Beautiful differentiation

Lately I’ve been playing again with parametric surfaces in Haskell. Surface rendering requires normals, which can be constructed from partial derivatives, which brings up automatic differentiation (AD). Playing with some refactoring, I’ve stumbled across a terser, lovelier formulation for the derivative rules than I’ve seen before.


  • 2008-05-08: Added source files: NumInstances.hs and Dif.hs.
  • 2008-05-20: Changed some variable names for clarity and consistency. For instance, x@(D x0 x') instead of p@(D x x').
  • 2008-05-20: Removed extraneous Fractional constraint in the Floating instance of Dif.

Automatic differentiation

The idea of AD is to simultaneously manipulate values and derivatives. Overloading of the standard numerical operations (and literals) makes this combined manipulation as simple and pretty as manipulating values without derivatives.

In Functional Differentiation of Computer Programs, Jerzy Karczmarczuk extended the usual trick to a “lazy tower of derivatives”. He exploited Haskell’s laziness to carry infinitely many derivatives, rather than just one. Lennart Augustsson’s AD post contains a summary of Jerzy’s idea and an application. I’ll use some of the details from Lennart’s version, for simplicity.

For some perspectives on the mathematical structuure under AD, see sigfpe’s AD post, and Non-standard analysis, automatic differentiation, Haskell, and other stories.

Representation and overloadings

The tower of derivatives can be represented as an infinite list. Since we’ll use operator overloadings that are not meaningful for lists in general, let’s instead define a new data type:

data Dif a = D a (Dif a)

Given a function f :: a -> Dif b, f a has the form D x (D x' (D x'' ...)), where x is the value at a, and x', x'' …, are the derivatives (first, second, …) at a.

Constant functions have all derivatives equal to zero.

dConst :: Num a => a -> Dif a
dConst x0 = D x0 dZero
dZero :: Num a => Dif a
dZero = D 0 dZero

Numeric overloadings then are simple. For instance,

instance Num a => Num (Dif a) where
  fromInteger               = dConst . fromInteger
  D x0 x' + D y0 y'         = D (x0 + y0) (x' + y')
  D x0 x' - D y0 y'         = D (x0 - y0) (x' - y')
  x@(D x0 x') * y@(D y0 y') = D (x0 * y0) (x' * y + x * y')

In each of the right-hand sides of these last three definitions, the first argument to D is constructed using Num a, while the second argument is recursively constructed using Num (Dif a).

Jerzy’s paper uses a function to provide all of the derivatives of a given function (called dlift from Section 3.3):

lift :: Num a => [a -> a] -> Dif a -> Dif a
lift (f : f') p@(D x x') = D (f x) (x' * lift f' p)

The given list of functions are all of the derivatives of a given function. Then, derivative towers can be constructed by definitions like the following:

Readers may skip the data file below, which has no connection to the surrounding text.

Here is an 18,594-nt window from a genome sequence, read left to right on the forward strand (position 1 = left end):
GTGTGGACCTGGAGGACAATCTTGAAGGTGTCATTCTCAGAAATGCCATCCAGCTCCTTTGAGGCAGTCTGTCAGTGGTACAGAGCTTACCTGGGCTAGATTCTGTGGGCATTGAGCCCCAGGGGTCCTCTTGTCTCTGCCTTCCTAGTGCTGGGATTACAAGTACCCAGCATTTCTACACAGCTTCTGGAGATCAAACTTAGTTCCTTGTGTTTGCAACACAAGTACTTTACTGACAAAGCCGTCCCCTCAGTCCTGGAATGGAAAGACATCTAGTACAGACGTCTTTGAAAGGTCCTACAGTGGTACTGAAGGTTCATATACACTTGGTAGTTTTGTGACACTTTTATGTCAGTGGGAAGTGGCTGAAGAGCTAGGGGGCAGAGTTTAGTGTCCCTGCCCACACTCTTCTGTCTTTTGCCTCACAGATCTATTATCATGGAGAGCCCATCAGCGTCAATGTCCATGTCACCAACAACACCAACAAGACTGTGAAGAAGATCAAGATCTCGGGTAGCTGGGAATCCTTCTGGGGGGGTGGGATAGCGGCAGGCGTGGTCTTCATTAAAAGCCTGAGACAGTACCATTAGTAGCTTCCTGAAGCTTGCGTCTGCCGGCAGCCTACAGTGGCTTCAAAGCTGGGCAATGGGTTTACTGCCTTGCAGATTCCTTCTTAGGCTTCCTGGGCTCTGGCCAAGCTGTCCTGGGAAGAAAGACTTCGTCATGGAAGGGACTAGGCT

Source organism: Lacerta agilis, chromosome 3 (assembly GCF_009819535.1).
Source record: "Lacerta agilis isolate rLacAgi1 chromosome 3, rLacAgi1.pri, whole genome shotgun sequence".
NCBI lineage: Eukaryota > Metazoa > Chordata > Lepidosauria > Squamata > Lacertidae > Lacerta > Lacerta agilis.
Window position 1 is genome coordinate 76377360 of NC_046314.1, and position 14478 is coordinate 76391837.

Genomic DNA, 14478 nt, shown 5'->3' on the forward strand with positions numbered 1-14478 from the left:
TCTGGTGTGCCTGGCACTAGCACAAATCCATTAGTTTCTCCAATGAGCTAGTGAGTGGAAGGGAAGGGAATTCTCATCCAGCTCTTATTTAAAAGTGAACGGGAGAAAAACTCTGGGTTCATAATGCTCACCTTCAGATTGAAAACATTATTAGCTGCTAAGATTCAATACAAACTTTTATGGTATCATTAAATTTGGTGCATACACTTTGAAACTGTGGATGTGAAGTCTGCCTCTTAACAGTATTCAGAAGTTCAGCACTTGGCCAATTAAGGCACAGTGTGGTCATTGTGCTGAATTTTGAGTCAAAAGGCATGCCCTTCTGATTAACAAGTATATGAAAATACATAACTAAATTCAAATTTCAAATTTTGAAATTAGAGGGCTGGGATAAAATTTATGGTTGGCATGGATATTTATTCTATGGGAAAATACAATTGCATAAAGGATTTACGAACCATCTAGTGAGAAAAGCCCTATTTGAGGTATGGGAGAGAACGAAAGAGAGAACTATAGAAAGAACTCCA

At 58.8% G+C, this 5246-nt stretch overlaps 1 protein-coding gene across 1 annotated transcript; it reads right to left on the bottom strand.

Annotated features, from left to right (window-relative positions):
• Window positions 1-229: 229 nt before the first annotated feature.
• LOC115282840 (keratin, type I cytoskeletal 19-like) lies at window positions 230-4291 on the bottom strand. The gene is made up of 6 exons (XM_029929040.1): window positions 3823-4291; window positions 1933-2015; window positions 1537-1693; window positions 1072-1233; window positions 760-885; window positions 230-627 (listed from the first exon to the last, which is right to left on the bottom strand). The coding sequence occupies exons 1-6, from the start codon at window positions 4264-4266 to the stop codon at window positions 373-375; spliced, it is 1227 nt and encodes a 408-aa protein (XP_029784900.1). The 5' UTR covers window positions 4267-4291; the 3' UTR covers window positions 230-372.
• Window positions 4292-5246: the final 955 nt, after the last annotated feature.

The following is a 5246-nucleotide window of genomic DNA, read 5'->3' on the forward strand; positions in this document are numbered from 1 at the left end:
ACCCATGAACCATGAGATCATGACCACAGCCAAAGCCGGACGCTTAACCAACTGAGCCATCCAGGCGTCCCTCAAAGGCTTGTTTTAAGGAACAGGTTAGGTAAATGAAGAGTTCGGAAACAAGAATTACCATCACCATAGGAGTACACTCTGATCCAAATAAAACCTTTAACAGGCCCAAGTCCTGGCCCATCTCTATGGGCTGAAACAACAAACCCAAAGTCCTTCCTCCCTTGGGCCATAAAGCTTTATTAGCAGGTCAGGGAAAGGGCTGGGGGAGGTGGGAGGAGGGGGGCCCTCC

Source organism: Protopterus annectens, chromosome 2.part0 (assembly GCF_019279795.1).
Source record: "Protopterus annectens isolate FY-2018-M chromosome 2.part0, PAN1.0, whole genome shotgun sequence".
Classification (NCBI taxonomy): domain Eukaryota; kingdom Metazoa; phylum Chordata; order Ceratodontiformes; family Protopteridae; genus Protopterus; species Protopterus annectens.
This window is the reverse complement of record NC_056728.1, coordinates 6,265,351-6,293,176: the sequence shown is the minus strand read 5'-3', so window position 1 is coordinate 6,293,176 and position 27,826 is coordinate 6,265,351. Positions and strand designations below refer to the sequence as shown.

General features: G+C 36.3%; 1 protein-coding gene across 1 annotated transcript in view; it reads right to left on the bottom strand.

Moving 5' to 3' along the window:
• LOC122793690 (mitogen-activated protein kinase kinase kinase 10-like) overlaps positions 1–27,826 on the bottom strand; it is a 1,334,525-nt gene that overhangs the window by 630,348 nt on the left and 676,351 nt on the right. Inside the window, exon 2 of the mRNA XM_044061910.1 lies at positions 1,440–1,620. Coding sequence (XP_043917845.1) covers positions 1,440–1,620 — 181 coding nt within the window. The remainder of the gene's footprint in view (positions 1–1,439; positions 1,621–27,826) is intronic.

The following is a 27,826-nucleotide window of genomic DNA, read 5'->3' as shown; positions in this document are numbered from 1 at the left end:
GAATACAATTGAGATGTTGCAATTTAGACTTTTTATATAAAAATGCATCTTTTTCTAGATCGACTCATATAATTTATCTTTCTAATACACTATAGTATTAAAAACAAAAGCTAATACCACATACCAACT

instance Floating a => Floating (Dif a) where
  pi               = dConst pi
  exp (D x x')     = r where r = D (exp x) (x' * r)
  log p@(D x x')   = D (log x) (x' / p)
  sqrt (D x x')    = r where r = D (sqrt x) (x' / (2 * r))
  sin              = lift (cycle [sin, cos, negate . sin, negate . cos])
  cos              = lift (cycle [cos, negate . sin, negate . cos, sin])
  asin p@(D x x')  = D (asin x) ( x' / sqrt(1 - sqr p))
  acos p@(D x x')  = D (acos x) (-x' / sqrt(1 - sqr p))
  atan p@(D x x')  = D (atan x) ( x' / (sqr p - 1))
sqr :: Num a => a -> a
sqr x = x*x

Reintroducing the chain rule

The code above, which corresponds to section 3 of Jerzy’s paper, is fairly compact. It can be made prettier, however, which is the point of this blog post.

First, let’s simplify the lift so that it expresses the chain rule directly. In fact, this definition is just like dlift from Section 2 (not Section 3) of Jerzy’s paper. It’s the same code, but at a different type, here being used to manipulate infinite derivative towers instead of just value and derivative.

dlift :: Num a => (a -> a) -> (Dif a -> Dif a) -> Dif a -> Dif a
dlift f f' = \ u@(D u0 u') -> D (f u0) (f' u * u')

This operator lets us write simpler definitions.

instance Floating a => Floating (Dif a) where
  pi    = dConst pi
  exp   = dlift exp exp
  log   = dlift log recip
  sqrt  = dlift sqrt (recip . (2*) . sqrt)
  sin   = dlift sin cos
  cos   = dlift cos (negate . sin)
  asin  = dlift asin (\ x -> recip (sqrt (1 - sqr x)))
  acos  = dlift acos (\ x -> - recip (sqrt (1 - sqr x)))
  atan  = dlift atan (\ x -> recip (sqr x + 1))
  sinh  = dlift sinh cosh
  cosh  = dlift cosh sinh
  asinh = dlift asinh (\ x -> recip (sqrt (sqr x + 1)))
  acosh = dlift acosh (\ x -> - recip (sqrt (sqr x - 1)))
  atanh = dlift atanh (\ x -> recip (1 - sqr x))

The necessary recursion has moved out of the lifting function into the class instance (second argument to dlift).